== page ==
A Newcomer to My iTunes Top 25: United States of Eurasia (+Collateral Damage)

Most of you will probably not know about the recent ruckus that the British alternative/prog-rock/totally awesome band Muse started when they announced a worldwide treasure hunt for Musers (that’s what Muse fans are called, apparently) to unlock the song “United States of Eurasia” from their new album “The Resistance”. I also had no idea about this until I read an article, at which point the Musers had unlocked 4/6 of the song. Long story short, the treasure hunt degenerated into a discussion about global geopolitics and the ramifications of a united Eurasia as hypothesized by former National Security Advisor Zbigniew Brzezinski in his book “The Grand Chessboard” (yes, I’m being completely serious. I saw the forum threads.) and eventually Muse had to convince the treasure hunters that they were reading way too much into the clues and released the MP3 of the full song including the outro “Collateral Damage”, which can be downloaded/heard at http://ununitedeurasia.muse.mu/music/. I have been listening to song since.

Now, one reviewer said that the song sounded like a combination of Queen, the Lawrence of Arabia soundtrack, and Chopin. For the first minute or so of the song, I was thinking, “That guy’s an idiot.” Then the song burst into this Freddy Mercury-esque multi-layered vocal explosion that made me fall out of my chair the first time I heard it. Literally. I now know why they have that expression. Then the song transitions into this amazing Middle Eastern style orchestrated part, with bits and pieces of Bohemian Rhapsody style guitar riffing and vocals here and there. The “United States of Eurasia” part of the song is very much like Queen in its ridiculously epic sound, but you would never mistake it for anything other than Muse. It ends with a bang, then transitions into “Collateral Damage”, which is basically Chopin’s Nocturne in E Flat Major with some additional sound effects. It’s a stark contrast to the epic (again, this is the only word that can sum up the song in one word) and combative style of United States of Eurasia, and brings to mind movies like “The Pianist”, where Chopin’s music also served to portray a quiet peace in the face of utter destruction. I am a personal fan of Chopin, and it really made me happy to see the band use his work, although I fear this may have the same effect on Chopin’s popularity as Twilight did to Muse’s (“durr, who is this Rachmaninoff¬† guy and why is he playing a cover of Collateral Damage?”). The sound effects of children playing are utterly haunting, especially when you consider that they are indeed collateral damage in most modern wars. The song ends with the sound of jets and radio chatter slowly increasing and ends with the sound of a missile firing. That part gives me the chills every time I listen to it. Really makes you think about the human cost of conflict and how wars actually suck for the parties caught in the middle. Kudos to the band for making such a though-provoking song.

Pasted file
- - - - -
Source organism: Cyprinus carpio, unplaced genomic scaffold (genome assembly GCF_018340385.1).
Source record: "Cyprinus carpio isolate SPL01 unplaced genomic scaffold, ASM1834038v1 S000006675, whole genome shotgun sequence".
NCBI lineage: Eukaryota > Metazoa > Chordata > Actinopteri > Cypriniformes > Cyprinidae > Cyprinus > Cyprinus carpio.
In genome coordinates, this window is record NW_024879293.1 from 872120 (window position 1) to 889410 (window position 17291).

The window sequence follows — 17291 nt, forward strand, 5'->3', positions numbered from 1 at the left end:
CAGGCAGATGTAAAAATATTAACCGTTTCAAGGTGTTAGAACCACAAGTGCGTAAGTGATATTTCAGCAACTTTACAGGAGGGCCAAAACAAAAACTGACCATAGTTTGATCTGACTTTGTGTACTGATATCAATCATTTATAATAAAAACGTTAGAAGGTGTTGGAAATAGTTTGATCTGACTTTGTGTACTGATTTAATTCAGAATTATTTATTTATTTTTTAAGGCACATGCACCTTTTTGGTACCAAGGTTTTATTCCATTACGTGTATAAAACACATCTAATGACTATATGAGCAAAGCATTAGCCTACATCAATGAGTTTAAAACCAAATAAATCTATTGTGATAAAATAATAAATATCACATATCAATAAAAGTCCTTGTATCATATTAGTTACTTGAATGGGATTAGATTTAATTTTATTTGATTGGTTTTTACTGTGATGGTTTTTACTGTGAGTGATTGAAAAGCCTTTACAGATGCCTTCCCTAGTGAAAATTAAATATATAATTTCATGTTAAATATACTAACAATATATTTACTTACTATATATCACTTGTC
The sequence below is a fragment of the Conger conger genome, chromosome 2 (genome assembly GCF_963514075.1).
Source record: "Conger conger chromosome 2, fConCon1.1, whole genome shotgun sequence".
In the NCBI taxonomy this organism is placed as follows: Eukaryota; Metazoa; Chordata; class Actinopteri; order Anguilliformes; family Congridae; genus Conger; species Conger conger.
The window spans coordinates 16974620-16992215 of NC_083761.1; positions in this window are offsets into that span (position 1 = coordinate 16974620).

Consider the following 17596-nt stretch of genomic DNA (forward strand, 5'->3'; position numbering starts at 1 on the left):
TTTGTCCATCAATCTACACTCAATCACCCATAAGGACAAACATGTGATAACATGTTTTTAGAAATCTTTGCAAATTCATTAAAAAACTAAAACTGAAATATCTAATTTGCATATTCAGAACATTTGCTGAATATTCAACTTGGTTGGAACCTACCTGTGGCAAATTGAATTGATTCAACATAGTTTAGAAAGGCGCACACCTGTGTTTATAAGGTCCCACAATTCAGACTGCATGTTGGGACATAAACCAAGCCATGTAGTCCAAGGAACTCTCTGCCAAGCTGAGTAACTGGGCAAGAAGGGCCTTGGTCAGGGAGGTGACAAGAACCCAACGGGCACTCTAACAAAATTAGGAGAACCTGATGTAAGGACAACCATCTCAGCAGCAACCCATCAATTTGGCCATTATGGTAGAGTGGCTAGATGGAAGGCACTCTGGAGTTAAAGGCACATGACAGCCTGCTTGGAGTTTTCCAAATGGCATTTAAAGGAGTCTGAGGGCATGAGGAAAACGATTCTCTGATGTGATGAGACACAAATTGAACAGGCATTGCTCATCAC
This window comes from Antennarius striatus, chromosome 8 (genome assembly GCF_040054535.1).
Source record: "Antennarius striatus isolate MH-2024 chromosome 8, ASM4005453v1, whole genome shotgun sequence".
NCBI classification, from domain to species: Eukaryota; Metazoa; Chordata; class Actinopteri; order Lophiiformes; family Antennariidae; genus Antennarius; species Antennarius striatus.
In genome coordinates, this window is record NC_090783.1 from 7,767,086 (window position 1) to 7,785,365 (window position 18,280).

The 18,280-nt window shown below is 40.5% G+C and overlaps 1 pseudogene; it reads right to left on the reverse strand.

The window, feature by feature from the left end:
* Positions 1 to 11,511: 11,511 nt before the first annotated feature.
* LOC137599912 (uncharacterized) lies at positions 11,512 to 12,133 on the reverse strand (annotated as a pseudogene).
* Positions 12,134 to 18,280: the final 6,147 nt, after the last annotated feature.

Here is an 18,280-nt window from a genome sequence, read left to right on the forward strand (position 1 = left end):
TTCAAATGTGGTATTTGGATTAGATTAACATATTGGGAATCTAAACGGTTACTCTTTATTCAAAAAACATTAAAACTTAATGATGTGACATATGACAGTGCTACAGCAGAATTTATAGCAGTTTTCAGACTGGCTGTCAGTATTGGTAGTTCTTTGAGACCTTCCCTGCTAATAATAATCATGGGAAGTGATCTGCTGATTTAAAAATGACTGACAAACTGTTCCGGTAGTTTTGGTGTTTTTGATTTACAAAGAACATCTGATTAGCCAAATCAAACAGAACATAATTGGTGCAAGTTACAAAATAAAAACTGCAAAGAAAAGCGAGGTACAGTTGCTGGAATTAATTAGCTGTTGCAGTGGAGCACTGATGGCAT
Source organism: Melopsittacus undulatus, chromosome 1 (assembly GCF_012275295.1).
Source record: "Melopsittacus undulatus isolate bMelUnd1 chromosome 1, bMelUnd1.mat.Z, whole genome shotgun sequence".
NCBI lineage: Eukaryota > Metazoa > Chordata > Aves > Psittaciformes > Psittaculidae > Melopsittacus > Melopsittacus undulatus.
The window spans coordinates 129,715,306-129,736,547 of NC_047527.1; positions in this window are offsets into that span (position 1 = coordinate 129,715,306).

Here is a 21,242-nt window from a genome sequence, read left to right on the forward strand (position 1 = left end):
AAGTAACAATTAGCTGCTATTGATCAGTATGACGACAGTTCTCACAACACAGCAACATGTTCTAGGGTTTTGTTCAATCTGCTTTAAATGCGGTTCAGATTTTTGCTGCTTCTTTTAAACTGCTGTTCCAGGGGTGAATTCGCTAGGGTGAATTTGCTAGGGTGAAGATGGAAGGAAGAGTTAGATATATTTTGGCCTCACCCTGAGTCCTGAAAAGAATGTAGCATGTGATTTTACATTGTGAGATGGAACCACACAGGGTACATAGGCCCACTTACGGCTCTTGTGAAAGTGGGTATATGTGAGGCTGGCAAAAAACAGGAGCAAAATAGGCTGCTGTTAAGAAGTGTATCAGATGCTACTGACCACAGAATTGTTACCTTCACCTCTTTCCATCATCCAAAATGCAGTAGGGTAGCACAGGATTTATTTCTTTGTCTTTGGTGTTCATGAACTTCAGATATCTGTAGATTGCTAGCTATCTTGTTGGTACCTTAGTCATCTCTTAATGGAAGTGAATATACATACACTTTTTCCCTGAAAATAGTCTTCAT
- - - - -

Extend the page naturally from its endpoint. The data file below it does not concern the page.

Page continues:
Give it a listen when you get the chance! After all, it’s free online, so you really have no excuse not to!

Oh, and too bad about Bowling For Soup’s “Almost” getting knocked off. It was “almost” there! Why am I so funny?

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